When You Wish for More Maturity & Skill in Others
There are particular situations where you expect people to show up with a certain amount of maturity and skill. And when they don't, you find yourself unable to gracefully let go of your expectation. You feel angry thinking of all the the things you need to tell them so that they wake up and own their stuff! Or you feel resentful, thinking, "I shouldn't have to say anything. This person should just know. This person should be practicing what they preach!" Round and round in your mind you go with analyses and big speeches in which you finally tell this person what they need to hear! You imagine yourself finally speaking the "truth" regarding all your opinions and evaluations, afterall you are right and anyone would agree with you.
Somewhere in the back of your mind, your conscience is whispering, "What about the skills you have and could bring to this situation?" A less reactive part of you knows that giving people angry speeches about how they need to grow up and be responsible doesn't work. Speeches like this may set a boundary in the moment, but almost never lead to lasting behavior change much less an improved relationship. And, as long as your mind is spinning with angry and resentful thoughts you lack access to your own wisdom and skills which could help the situation and benefit the relationship.
You need empathy. Often you need empathy from someone outside the situation. This means someone who can keep the focus on your feelings and needs rather than collude with you about what should or shouldn't be happening. When you have taken time to bring all your reactive thinking to the light of empathy and allowed yourself to experience the underlying feelings and needs, acceptance and grief will arise by itself. Having moved through the storm of your own shock and disappointment you will be able connect with your own strength and groundedness. From this place of accepting things as they are, you can take time for wise discernment about how you would like to interact with the situation. Perhaps you will express needs and requests in a vulnerable way asking the other person to meet you, offer empathy to the other person, or perhaps you will direct your energy and focus elsewhere.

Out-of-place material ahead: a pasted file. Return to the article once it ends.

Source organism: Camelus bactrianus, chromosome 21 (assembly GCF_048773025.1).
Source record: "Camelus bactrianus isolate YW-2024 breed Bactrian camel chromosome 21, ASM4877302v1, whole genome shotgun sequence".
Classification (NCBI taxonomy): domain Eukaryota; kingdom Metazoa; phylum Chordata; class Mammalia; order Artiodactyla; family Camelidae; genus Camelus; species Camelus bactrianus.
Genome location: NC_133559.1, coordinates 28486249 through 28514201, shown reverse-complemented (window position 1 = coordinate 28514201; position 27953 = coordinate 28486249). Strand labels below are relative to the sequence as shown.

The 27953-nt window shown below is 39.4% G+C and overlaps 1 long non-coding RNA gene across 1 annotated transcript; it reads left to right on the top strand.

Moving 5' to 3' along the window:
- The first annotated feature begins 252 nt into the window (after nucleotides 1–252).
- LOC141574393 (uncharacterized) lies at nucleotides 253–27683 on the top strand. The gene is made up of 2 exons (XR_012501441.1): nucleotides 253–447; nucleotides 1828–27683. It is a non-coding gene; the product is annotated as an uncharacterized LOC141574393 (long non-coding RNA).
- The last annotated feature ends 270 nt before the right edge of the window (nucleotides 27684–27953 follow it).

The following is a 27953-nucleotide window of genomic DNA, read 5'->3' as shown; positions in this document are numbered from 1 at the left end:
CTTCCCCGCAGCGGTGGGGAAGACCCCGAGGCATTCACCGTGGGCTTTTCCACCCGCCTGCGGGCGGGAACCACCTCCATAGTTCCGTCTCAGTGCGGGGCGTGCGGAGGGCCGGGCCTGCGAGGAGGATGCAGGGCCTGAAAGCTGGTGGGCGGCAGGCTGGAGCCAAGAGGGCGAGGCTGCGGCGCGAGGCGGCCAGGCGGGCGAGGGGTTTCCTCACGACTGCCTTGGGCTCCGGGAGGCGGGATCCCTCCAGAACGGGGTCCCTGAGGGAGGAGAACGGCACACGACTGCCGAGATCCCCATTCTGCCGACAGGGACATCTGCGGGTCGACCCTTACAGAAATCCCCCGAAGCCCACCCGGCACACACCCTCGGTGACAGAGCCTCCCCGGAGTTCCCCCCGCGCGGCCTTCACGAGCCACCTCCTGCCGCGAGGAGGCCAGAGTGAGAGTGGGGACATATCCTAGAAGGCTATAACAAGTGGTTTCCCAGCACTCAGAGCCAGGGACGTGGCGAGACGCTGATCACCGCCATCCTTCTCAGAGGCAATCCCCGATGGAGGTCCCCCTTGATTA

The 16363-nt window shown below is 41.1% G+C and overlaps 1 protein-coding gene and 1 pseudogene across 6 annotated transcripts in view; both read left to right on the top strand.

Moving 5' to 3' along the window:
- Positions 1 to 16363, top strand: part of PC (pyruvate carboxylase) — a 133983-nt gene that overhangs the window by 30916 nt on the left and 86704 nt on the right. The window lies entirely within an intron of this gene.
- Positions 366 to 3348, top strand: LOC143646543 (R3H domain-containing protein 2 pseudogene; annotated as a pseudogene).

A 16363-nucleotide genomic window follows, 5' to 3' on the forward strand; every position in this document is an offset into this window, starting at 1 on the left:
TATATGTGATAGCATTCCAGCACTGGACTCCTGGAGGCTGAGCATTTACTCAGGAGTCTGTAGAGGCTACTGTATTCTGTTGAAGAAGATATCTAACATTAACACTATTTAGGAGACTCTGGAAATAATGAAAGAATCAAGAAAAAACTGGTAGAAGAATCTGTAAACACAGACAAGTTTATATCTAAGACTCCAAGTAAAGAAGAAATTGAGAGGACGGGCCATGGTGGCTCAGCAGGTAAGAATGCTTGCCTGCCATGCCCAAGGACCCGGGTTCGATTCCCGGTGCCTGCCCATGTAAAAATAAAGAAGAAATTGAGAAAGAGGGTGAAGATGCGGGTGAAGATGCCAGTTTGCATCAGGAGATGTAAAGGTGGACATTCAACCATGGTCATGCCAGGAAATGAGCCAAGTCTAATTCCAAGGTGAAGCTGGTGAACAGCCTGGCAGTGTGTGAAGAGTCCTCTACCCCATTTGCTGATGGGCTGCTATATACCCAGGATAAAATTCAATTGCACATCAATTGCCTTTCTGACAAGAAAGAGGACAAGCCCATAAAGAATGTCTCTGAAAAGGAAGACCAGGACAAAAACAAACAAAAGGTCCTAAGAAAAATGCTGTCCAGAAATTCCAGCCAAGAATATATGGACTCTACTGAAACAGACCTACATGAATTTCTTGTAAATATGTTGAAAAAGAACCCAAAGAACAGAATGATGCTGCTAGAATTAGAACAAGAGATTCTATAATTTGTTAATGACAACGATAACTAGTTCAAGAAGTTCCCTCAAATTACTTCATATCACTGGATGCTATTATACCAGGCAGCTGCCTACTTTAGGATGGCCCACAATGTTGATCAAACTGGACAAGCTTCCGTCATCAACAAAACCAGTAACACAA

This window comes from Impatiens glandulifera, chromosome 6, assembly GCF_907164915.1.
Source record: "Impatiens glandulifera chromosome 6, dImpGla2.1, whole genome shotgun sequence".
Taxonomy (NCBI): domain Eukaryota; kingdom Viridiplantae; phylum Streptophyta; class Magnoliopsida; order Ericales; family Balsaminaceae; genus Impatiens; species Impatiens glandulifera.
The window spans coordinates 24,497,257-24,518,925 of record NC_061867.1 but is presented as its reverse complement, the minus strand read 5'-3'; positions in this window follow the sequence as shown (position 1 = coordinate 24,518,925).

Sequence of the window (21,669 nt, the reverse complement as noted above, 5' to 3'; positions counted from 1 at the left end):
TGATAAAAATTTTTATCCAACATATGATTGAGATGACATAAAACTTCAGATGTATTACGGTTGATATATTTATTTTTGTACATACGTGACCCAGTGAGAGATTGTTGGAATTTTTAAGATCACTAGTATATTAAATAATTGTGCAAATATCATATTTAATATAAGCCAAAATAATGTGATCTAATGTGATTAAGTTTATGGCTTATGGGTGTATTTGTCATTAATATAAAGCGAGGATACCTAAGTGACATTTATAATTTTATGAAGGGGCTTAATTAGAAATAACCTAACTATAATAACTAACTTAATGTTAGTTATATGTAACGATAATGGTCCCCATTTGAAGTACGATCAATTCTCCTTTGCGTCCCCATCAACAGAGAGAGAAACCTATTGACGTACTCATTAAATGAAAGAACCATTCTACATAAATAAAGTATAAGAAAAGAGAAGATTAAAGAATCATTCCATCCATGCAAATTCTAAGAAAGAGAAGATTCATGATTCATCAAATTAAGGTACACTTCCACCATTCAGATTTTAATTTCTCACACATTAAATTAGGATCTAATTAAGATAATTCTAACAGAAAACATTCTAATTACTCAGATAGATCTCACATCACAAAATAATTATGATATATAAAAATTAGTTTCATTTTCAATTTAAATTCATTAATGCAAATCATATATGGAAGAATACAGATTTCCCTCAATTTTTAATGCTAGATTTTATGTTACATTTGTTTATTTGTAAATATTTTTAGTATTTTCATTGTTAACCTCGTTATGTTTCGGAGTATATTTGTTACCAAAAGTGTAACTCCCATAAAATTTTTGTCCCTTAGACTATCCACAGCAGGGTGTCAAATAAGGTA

Deciding from a place of compassion and wisdom you may still feel grief, but you have a sense of your own power in the situation. You are reconnected with your choice about how to be in relationship with what's happening, regardless of how others show up.
The secret here is to move to empathy for yourself as quickly as possible. Thoughts of how you are right and the other person is wrong are seductive. They create a false sense of power and momentary relief from vulnerable feelings of fear, hurt, or sadness, but they don't lead to wise and compassionate action. It is for you to recognize the chains of suffering that is the reactive mind and turn towards the vulnerable journey that will bring you a true sense of peace.
PracticeSet your intention now to ask yourself what feelings and needs are up for you the very next time you notice yourself judging another or resentfully thinking about they should or shouldn't be doing. Perhaps you can anticipate a relationship in which that will happen. If so, take the time now to look through the feelings and needs list and make a note of what might come up for you in the moment.